Lord Sugar: Why Britain should remain in the EU


I’ve been in business for 50 years. I’ve seen some pretty daft ideas in my time. And I’ll tell you one of them: Britain leaving the EU. I’m constantly being asked by ordinary people to try to explain this EU thing. They are totally confused by the two sides of the argument. So today I want to cut through the nonsense and explain to the readers of the Sun why we must remain in Europe – and why we’d be the mugs of the world if we left.

The young generation might see me as this fellow with his Rolls Royce, flying around in my private jet, and they might think that I am out of touch with the average man in the street. Well, they’re wrong. I am that average man, who, at the age of 17, started my business from a council flat in Hackney.

I bought some stuff, sold it for a profit, bought some more, and went on to manufacture things, selling to my main market: Europe. The rest is history. What I did, anyone can do in this country – you’re free to start from scratch and trade with our European counterparts.

But to do that, like me, you need an economy that is strong and open. I remember prior to us being a member of the EU, trying to move goods around to Europe. It was a bureaucratic nightmare.

When we entered the EU, it was a breath of fresh air for me. It opened up a massive market. I was free to sell to and buy from who I wanted and where I wanted. Honestly, that’s how my companies prospered.

Who knows what would happen if we left? Not a lot of people know that when Americans try to sell cars to the EU they have to pay 10% import duty. It’s unimaginable if we exit the EU and tariffs are introduced on our car exports. I’m sure our Japanese friends who have invested billions in our country and employ tens of thousands of people will have to rethink their location. We don’t want that. Think of all the people employed in car plants here.

The Brexit people will argue no tariffs will be imposed, but they forget to say that, in order to make that happen and exit the EU, we’ll still have to pay in billions to the EU to allow free circulation. So you might ask: why leave? The song “There’s a Hole in my Bucket” comes to mind here.

Now I’m not saying the EU is perfect. But you don’t sort something out by walking out of it. I never got a business deal I wanted by storming out of a boardroom and then expecting them to dance to my tune. The truth is, whatever decisions the Brussels lot take – about trade, national security, whatever – it really matters to us. We need to be there, making Britain’s voice heard. Does anyone seriously think they’d listen to us if we left?

The Brexit mob give us all this rubbish about being like Canada, Norway or Albania. But Canada can’t easily sell things like financial services to the EU. So that’s no good for us. Norway pays as much into Europe per head as we do, accepts more EU migrants, and, get this, has no say or voice over the EU rules. So that’s no good. And don’t even get me started on Albania.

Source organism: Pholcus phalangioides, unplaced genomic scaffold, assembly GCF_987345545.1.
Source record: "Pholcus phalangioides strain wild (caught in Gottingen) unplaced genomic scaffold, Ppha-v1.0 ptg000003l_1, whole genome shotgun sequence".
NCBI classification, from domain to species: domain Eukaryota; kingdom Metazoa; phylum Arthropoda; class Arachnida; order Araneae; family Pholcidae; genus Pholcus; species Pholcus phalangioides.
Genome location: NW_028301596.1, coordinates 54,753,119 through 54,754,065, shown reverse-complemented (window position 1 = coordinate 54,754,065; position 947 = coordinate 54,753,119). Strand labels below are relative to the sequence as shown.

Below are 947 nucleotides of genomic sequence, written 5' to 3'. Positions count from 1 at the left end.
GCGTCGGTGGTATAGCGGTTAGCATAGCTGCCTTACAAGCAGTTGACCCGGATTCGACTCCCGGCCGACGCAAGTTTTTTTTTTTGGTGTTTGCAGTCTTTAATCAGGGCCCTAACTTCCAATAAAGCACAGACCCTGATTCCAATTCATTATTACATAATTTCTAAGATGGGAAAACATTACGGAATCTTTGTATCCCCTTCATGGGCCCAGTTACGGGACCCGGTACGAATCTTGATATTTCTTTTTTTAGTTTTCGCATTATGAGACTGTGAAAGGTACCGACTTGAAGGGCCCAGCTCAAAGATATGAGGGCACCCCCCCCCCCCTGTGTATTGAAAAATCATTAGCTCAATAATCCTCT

You’ve even got some people saying: “well, Greenland left the EU.” Greenland has a population of 55,000. It only really sells fish. And it took 3 years of uncertainty when they tried to leave. That’s just one industry. Can you imagine trying to wind down agreements on so many other sectors? It could take 10 years.

When I talk to people in the street who are confused over this, some say: “well look, let’s give it a try”. That’s a ridiculous and dangerous attitude. You couldn’t be talking to a bigger gambler than me. I’ve gambled all my life in business. But when it’s the fate of our country you’re being asked to put on the table, I say it’s a gamble too far.

I’m not the only one saying this. You’ve got leading economists, big time business bosses, scientists, politicians – people who are normally at each other’s throats – singing from the same hymn sheet. If you can get them all agreeing on something, that gives you a big clue about how important this all is.

Massive mistake

As for me, I come at this from a neutral perspective. I’m not affiliated to a political party. I’ve got no personal agenda. My only agenda is, is that having lived in Britain for 69 years, a country which I love, I don’t want to see a massive mistake being made by those who simply don’t understand the ramifications of leaving the EU.

People try to dismiss these warnings as Project Fear. I’ll tell you what – this fear isn’t imagined; it’s real. Because this isn’t a general election. We can’t say in 5 years: “oh it didn’t work – we’ll just have another vote”. It’s the most serious vote you’ll probably make in your lifetime. So, for the sake of Britain, I hope you trust me and my instincts, and, on June 23rd, vote to remain.